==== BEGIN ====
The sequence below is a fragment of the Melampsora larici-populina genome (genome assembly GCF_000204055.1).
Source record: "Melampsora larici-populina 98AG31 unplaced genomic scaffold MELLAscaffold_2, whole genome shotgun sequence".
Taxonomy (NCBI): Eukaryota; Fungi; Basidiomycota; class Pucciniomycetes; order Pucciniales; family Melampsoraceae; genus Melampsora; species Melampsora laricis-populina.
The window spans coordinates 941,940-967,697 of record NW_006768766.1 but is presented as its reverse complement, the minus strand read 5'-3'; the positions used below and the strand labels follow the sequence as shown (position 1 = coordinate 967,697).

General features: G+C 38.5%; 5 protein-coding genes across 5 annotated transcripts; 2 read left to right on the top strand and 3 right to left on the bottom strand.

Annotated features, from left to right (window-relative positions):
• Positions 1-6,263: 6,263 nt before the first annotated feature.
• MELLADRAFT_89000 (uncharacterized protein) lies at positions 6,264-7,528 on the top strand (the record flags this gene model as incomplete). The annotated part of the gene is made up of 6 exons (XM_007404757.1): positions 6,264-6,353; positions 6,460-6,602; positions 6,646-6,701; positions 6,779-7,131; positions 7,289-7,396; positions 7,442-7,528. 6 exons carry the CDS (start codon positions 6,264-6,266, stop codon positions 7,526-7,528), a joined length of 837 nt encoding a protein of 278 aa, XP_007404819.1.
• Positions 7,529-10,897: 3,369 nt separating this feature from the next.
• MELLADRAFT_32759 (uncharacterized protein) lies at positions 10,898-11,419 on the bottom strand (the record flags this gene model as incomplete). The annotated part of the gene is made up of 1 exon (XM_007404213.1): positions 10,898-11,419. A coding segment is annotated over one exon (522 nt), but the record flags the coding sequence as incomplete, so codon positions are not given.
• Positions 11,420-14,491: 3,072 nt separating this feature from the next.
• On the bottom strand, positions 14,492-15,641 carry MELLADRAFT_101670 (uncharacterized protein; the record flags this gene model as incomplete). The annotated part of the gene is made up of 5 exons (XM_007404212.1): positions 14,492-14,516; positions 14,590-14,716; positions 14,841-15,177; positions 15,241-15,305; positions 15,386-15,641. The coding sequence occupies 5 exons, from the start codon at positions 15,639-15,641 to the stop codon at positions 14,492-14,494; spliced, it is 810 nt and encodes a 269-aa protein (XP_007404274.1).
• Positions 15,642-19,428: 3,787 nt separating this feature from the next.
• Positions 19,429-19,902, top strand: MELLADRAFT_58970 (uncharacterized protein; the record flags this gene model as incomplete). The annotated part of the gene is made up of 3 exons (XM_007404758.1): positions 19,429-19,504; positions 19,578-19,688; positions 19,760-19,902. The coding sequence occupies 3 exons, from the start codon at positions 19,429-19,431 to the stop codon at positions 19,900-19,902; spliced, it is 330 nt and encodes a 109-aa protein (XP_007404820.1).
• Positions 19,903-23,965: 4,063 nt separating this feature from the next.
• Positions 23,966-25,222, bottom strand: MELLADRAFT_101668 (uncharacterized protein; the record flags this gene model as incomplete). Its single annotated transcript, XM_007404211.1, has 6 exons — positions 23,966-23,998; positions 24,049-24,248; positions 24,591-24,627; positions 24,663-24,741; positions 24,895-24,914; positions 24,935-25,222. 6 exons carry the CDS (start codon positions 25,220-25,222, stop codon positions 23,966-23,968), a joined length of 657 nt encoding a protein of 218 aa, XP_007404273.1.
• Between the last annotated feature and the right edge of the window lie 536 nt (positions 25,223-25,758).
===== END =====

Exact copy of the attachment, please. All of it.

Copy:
The sequence below is a fragment of the Melampsora larici-populina genome (genome assembly GCF_000204055.1).
Source record: "Melampsora larici-populina 98AG31 unplaced genomic scaffold MELLAscaffold_2, whole genome shotgun sequence".
Taxonomy (NCBI): Eukaryota; Fungi; Basidiomycota; class Pucciniomycetes; order Pucciniales; family Melampsoraceae; genus Melampsora; species Melampsora laricis-populina.
The window spans coordinates 941,940-967,697 of record NW_006768766.1 but is presented as its reverse complement, the minus strand read 5'-3'; the positions used below and the strand labels follow the sequence as shown (position 1 = coordinate 967,697).

General features: G+C 38.5%; 5 protein-coding genes across 5 annotated transcripts; 2 read left to right on the top strand and 3 right to left on the bottom strand.

Annotated features, from left to right (window-relative positions):
• Positions 1-6,263: 6,263 nt before the first annotated feature.
• MELLADRAFT_89000 (uncharacterized protein) lies at positions 6,264-7,528 on the top strand (the record flags this gene model as incomplete). The annotated part of the gene is made up of 6 exons (XM_007404757.1): positions 6,264-6,353; positions 6,460-6,602; positions 6,646-6,701; positions 6,779-7,131; positions 7,289-7,396; positions 7,442-7,528. 6 exons carry the CDS (start codon positions 6,264-6,266, stop codon positions 7,526-7,528), a joined length of 837 nt encoding a protein of 278 aa, XP_007404819.1.
• Positions 7,529-10,897: 3,369 nt separating this feature from the next.
• MELLADRAFT_32759 (uncharacterized protein) lies at positions 10,898-11,419 on the bottom strand (the record flags this gene model as incomplete). The annotated part of the gene is made up of 1 exon (XM_007404213.1): positions 10,898-11,419. A coding segment is annotated over one exon (522 nt), but the record flags the coding sequence as incomplete, so codon positions are not given.
• Positions 11,420-14,491: 3,072 nt separating this feature from the next.
• On the bottom strand, positions 14,492-15,641 carry MELLADRAFT_101670 (uncharacterized protein; the record flags this gene model as incomplete). The annotated part of the gene is made up of 5 exons (XM_007404212.1): positions 14,492-14,516; positions 14,590-14,716; positions 14,841-15,177; positions 15,241-15,305; positions 15,386-15,641. The coding sequence occupies 5 exons, from the start codon at positions 15,639-15,641 to the stop codon at positions 14,492-14,494; spliced, it is 810 nt and encodes a 269-aa protein (XP_007404274.1).
• Positions 15,642-19,428: 3,787 nt separating this feature from the next.
• Positions 19,429-19,902, top strand: MELLADRAFT_58970 (uncharacterized protein; the record flags this gene model as incomplete). The annotated part of the gene is made up of 3 exons (XM_007404758.1): positions 19,429-19,504; positions 19,578-19,688; positions 19,760-19,902. The coding sequence occupies 3 exons, from the start codon at positions 19,429-19,431 to the stop codon at positions 19,900-19,902; spliced, it is 330 nt and encodes a 109-aa protein (XP_007404820.1).
• Positions 19,903-23,965: 4,063 nt separating this feature from the next.
• Positions 23,966-25,222, bottom strand: MELLADRAFT_101668 (uncharacterized protein; the record flags this gene model as incomplete). Its single annotated transcript, XM_007404211.1, has 6 exons — positions 23,966-23,998; positions 24,049-24,248; positions 24,591-24,627; positions 24,663-24,741; positions 24,895-24,914; positions 24,935-25,222. 6 exons carry the CDS (start codon positions 25,220-25,222, stop codon positions 23,966-23,968), a joined length of 657 nt encoding a protein of 218 aa, XP_007404273.1.
• Between the last annotated feature and the right edge of the window lie 536 nt (positions 25,223-25,758).